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  • Writer's pictureJoanne Jacobs

The boys-who-hate reading book club

Reading wasn’t fun for Kathleen Carroll’s eight-year-old son. As a struggling reader, he spent his days “decoding worksheets and pamphlet-sized readers.” So she and another mother created a book club for boys who hate reading, she writes in Bright.

They started with the first Diary of a Wimpy Kid book. “It was a big-kid book, not the baby stuff they were told to read at school,” write Carroll. “They loved the vaguely scatological cartoons, the boy-centered story of middle-school humiliation, and the chance to hang out together.”

Other boys asked to join. The club grew to 10 boys, who meet every Thursday night to read, discuss, eat snacks and play tag.

“Reading with a buddy progressed to independent reading,” she writes. Boys went from reading 10 pages to 30 pages. Parents reported their book-hating sons reading and laughing for 30 minutes.

Her son hasn’t caught up complete in reading, but “he’s a better and more confident reader,” writes Carroll. He now sees children’s literature as “something designed for him and his friends — not just something that a teacher or parent forces kids to read.”

The club has moved on to the Lunch Lady series.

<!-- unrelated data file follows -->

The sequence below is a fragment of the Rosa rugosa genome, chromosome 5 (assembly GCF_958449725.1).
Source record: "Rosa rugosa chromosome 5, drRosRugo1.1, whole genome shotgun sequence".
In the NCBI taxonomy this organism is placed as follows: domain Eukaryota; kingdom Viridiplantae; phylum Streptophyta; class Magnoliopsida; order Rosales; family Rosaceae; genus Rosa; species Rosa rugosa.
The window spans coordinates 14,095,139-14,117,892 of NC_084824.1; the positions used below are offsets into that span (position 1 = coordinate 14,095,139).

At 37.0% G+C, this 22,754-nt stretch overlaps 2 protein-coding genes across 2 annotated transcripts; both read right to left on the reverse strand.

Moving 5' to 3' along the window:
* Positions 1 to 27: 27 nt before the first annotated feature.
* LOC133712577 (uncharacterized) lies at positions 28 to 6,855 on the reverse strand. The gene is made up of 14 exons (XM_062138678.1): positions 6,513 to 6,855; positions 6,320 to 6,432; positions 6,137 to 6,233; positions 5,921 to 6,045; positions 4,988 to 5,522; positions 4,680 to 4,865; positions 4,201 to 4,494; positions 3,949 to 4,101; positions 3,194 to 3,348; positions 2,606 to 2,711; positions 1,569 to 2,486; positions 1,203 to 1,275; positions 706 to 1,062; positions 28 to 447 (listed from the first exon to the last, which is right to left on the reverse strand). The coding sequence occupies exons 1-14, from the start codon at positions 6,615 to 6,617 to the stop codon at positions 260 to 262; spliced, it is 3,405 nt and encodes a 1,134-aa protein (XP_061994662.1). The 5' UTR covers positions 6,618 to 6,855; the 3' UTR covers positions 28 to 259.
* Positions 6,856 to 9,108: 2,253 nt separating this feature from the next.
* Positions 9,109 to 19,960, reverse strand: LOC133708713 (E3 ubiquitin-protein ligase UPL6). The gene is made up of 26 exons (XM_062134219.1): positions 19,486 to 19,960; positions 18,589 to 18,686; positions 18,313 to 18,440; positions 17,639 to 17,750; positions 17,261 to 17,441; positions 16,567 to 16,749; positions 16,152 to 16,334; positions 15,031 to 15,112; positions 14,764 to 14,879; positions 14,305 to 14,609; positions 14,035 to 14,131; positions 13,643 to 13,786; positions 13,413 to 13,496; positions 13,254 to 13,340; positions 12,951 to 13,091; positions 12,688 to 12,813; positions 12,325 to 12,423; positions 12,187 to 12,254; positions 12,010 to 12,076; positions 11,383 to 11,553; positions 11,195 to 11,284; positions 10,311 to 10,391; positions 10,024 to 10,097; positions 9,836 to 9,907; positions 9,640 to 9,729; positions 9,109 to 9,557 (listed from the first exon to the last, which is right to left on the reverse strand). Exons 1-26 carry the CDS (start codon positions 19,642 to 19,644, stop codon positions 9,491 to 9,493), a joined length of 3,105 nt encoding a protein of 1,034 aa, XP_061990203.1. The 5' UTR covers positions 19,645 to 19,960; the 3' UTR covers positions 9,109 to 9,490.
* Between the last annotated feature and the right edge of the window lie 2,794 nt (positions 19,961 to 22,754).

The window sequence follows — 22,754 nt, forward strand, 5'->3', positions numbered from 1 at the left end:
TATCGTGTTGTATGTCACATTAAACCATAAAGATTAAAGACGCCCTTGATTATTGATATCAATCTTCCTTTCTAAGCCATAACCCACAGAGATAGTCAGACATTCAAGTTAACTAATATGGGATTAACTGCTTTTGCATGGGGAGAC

I tutored a first-grade girl who could read “cat,” sometimes got “sat,” but could not decode “mat.” Everything she was given to read was excruciatingly boring. Why struggle when the outcome will be a cat sitting on a mat?

I also worked with a boy who made enormous progress when his parents sent him to a Kaplan tutor, who taught him phonics. By spring, he was reading If You Give a Moose a Muffin. He was laughing.

Cool Classics, an after-school club for Chicago students, also tries to make reading fun.

“Over 25 after-school sessions, kids from prekindergarten to about fourth grade use the theme of a well-known children’s book — selections have included Pet of the Met by Don and Lydia Freeman, with its Mozart-loving mouse, and The Story of Ferdinand by Munro Leaf, about a bull who refuses to participate in bullfights — as a foundation for learning about and as a means to explore, well, life,” writes Rick Kogan in the Chicago Tribune.

In addition to reading and discussing the book, children do art and writing projects and visit galleries, museums, libraries and theaters.

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